Our Roots

the foundation of our work and the people Guiding and driving our programs and advocacies

“When we learn how to become resilient, we learn to embrace the beautifully broad spectrum of the human experience.”



~ Jaeda DeWalt

Keeshia Austria

Keeshia initially aspired to assist individuals on a personal level by pursuing a degree in BS Psychology. However, the occurrence of Typhoon Yolanda led her to a different path, where she discovered her true calling: improving the living conditions of marginalized communities, one step at a time. Over the course of more than ten years, she has gained experience in both humanitarian response and development sector, working in various rural and urban settings. Engaging primarily in Monitoring, Evaluation, Accountability & Learning (MEAL) and fieldwork, she finds solace away from the limelight by immersing herself in nature, chasing sunrise or sunset with her beloved dog, and preparing meals for her family.

Engaging with various marginalized sectors made her realize the deep connection between humanity and the environment. This connection is directly proportional to food security, a topic that is particularly meaningful to her as farming runs in her family, and she has fond memories of farming in her youth. She believes that every seed planted and every harvest gathered is a step towards a more inclusive and sustainable future. Together, we can cultivate hope, nourish bodies, and strengthen our moral obligation towards Mother Earth, the binding force that connects us all.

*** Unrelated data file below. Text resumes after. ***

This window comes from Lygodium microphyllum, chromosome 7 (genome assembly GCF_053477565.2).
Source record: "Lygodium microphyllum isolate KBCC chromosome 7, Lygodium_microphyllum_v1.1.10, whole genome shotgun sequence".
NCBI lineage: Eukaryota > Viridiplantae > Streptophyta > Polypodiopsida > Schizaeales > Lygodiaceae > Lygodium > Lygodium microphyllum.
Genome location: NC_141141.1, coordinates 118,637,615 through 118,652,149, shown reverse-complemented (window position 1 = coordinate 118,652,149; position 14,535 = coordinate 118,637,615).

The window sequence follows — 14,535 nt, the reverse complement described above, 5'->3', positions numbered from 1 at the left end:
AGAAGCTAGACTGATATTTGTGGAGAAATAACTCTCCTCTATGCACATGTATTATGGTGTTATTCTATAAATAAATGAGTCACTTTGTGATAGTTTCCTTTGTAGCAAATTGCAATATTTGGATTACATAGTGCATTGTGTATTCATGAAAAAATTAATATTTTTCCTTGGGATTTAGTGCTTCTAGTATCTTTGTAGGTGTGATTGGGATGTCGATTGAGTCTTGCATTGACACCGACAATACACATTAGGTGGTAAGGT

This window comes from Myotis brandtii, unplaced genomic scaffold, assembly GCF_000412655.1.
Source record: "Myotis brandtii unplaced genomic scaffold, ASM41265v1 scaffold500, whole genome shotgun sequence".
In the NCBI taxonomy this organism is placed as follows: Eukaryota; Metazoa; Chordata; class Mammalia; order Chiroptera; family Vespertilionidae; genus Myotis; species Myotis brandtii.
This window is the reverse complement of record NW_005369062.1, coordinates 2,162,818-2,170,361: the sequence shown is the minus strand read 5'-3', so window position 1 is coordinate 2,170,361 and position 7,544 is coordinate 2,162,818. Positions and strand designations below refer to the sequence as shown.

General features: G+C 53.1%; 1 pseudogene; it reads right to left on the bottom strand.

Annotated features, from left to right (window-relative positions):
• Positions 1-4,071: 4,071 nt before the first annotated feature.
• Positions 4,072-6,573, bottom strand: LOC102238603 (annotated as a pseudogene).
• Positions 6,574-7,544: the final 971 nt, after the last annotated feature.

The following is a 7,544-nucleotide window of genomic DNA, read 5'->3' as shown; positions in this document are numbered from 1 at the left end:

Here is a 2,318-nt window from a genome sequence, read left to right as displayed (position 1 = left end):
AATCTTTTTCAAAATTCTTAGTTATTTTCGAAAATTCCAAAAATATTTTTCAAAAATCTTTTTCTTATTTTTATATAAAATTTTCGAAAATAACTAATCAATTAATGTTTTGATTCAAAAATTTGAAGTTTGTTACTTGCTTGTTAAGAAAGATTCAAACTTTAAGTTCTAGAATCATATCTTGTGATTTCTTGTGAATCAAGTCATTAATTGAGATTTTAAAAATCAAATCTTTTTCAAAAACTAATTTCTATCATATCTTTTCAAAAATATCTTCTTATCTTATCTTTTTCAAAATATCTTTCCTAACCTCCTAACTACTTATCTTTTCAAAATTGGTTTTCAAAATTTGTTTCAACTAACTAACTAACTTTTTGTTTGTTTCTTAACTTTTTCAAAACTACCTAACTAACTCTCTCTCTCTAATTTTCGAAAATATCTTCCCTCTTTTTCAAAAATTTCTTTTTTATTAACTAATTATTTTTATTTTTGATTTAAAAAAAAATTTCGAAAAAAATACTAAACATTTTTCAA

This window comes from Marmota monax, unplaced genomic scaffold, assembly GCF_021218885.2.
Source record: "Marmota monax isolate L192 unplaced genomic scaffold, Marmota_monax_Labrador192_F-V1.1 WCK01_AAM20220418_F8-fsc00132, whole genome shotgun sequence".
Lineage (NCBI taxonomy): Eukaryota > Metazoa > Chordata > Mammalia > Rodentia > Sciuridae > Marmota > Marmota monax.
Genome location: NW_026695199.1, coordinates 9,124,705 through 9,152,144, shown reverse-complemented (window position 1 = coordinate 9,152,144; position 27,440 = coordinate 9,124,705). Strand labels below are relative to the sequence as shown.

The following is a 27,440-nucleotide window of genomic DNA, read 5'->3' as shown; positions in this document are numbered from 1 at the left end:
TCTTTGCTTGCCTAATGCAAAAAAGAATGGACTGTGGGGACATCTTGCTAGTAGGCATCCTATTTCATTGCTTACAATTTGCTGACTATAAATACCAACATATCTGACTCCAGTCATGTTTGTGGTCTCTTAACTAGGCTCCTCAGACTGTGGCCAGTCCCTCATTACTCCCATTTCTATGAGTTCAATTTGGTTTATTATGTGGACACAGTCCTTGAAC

Philippines Address

Our local staff work remotely
from various parts of the Philippines (Benguet, Cebu).
 To contact our Philippines team, fill up this contact form.

US Address

Located at
The Posner Center
for International Development

1031 33rd Street, Ste. 174
Denver, CO 80205

Our US offices are based in Denver, Colorado, which is the land of the Cheyenne and Arapaho and 48 other Indigenous Tribes and Nations who call Colorado home. They are the original Stewards of this stolen land and it is because of their successes and continued hardships that we are able to engage in our collective work of restoring the indigenous practice of saving seeds.